NASA's Mars rover Curiosity has detected no methane in its first analyses of the Martian atmosphere — news that will doubtless disappoint those who hope to find life on the Red Planet.
Living organisms produce more than 90 percent of the methane found in Earth's atmosphere, so scientists are keen to see if Curiosity picks up any of the gas in Mars' air. But the 1-ton rover has come up empty in the first atmospheric measurements taken with its Sample Analysis at Mars instrument, or SAM, researchers announced today (Nov. 2).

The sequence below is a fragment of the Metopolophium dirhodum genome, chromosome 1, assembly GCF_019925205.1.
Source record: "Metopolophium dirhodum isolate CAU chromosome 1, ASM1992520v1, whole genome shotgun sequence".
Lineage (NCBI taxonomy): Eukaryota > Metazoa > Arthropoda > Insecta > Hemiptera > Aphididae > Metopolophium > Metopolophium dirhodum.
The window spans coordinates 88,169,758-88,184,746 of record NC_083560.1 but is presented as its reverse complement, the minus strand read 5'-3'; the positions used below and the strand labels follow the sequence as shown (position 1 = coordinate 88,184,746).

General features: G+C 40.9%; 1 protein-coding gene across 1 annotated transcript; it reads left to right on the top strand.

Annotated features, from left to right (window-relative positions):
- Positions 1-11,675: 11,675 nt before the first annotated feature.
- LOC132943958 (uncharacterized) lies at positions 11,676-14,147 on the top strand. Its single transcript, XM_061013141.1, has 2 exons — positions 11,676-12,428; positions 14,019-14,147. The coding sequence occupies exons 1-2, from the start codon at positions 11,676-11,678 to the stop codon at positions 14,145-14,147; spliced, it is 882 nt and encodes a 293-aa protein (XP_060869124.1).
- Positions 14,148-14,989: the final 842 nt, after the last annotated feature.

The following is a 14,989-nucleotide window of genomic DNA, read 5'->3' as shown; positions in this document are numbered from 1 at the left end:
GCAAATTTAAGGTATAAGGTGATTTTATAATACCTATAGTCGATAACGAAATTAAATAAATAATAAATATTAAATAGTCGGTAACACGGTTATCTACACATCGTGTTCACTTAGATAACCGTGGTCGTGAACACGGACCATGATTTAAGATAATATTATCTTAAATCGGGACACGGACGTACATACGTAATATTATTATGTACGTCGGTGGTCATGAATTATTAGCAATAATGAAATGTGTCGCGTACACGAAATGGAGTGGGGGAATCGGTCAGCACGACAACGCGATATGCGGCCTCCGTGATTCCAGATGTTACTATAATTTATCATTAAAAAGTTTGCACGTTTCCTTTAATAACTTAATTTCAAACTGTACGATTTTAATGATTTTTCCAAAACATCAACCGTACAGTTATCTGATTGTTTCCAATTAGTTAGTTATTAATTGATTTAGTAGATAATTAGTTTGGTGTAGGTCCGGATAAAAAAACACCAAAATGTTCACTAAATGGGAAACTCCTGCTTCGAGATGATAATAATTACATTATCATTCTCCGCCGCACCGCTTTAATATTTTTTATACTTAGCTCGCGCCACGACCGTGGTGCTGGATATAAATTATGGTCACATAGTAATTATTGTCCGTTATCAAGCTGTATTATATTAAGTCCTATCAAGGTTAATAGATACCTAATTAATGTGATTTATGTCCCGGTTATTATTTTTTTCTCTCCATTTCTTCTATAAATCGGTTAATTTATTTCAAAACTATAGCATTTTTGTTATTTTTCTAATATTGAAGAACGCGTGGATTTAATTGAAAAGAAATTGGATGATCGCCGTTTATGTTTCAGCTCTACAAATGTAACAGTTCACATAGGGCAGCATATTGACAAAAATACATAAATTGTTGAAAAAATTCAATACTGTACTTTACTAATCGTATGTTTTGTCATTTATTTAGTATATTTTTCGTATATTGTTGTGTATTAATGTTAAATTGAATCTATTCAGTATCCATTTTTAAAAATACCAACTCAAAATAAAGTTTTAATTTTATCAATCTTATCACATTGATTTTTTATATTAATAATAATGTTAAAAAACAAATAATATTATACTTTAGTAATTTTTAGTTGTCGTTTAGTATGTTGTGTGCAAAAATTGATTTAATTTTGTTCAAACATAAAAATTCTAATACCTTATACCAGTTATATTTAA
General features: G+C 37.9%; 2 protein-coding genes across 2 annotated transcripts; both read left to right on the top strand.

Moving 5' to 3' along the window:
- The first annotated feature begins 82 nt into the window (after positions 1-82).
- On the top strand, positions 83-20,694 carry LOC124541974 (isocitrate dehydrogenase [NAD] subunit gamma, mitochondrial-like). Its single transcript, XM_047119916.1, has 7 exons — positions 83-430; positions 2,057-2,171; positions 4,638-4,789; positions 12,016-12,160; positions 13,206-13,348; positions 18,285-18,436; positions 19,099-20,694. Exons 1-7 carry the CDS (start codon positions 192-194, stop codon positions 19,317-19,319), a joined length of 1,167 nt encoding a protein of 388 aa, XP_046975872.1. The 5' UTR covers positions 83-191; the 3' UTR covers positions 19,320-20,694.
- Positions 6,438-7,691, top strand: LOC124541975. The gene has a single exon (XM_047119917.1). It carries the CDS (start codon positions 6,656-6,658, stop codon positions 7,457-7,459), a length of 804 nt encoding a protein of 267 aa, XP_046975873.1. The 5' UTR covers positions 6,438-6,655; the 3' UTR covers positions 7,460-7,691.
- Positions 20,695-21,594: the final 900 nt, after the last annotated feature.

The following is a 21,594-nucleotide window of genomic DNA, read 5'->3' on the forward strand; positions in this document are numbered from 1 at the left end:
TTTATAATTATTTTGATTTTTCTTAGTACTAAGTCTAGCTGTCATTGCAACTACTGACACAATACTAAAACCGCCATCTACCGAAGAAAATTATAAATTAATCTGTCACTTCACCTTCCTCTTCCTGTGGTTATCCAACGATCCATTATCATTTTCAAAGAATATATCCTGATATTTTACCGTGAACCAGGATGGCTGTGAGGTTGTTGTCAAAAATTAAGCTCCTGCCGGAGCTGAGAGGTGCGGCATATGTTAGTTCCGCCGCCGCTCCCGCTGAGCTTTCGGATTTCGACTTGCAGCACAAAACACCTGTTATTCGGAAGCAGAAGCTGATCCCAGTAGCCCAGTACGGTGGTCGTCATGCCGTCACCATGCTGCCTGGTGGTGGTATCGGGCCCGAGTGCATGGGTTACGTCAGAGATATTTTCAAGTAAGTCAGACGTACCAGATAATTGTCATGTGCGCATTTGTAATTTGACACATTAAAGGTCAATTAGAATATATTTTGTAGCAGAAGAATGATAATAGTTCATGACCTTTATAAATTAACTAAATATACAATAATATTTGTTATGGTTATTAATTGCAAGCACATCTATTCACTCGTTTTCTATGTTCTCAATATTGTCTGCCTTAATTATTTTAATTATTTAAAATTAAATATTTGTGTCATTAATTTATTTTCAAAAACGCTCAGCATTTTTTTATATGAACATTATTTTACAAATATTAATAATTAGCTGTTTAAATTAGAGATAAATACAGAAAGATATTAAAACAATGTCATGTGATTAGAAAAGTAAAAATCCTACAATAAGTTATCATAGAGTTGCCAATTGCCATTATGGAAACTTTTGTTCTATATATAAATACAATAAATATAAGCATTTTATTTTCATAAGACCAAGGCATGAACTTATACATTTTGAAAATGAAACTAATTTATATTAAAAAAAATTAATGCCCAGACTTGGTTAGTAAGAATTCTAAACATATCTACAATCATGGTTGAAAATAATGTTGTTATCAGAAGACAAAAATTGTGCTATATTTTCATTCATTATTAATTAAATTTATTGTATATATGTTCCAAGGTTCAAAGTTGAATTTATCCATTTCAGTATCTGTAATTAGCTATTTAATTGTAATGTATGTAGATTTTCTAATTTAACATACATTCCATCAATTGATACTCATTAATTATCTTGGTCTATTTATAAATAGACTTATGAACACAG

"The bottom line is that we have no detection of methane so far," Chris Webster, of NASA's Jet Propulsion Laboratory in Pasadena, Calif., told reporters today.
"But we're going to keep looking in the months ahead since Mars, as we all know, may yet hold surprises for us," added Webster, who is instrument lead for SAM's Tunable Laser Spectrometer.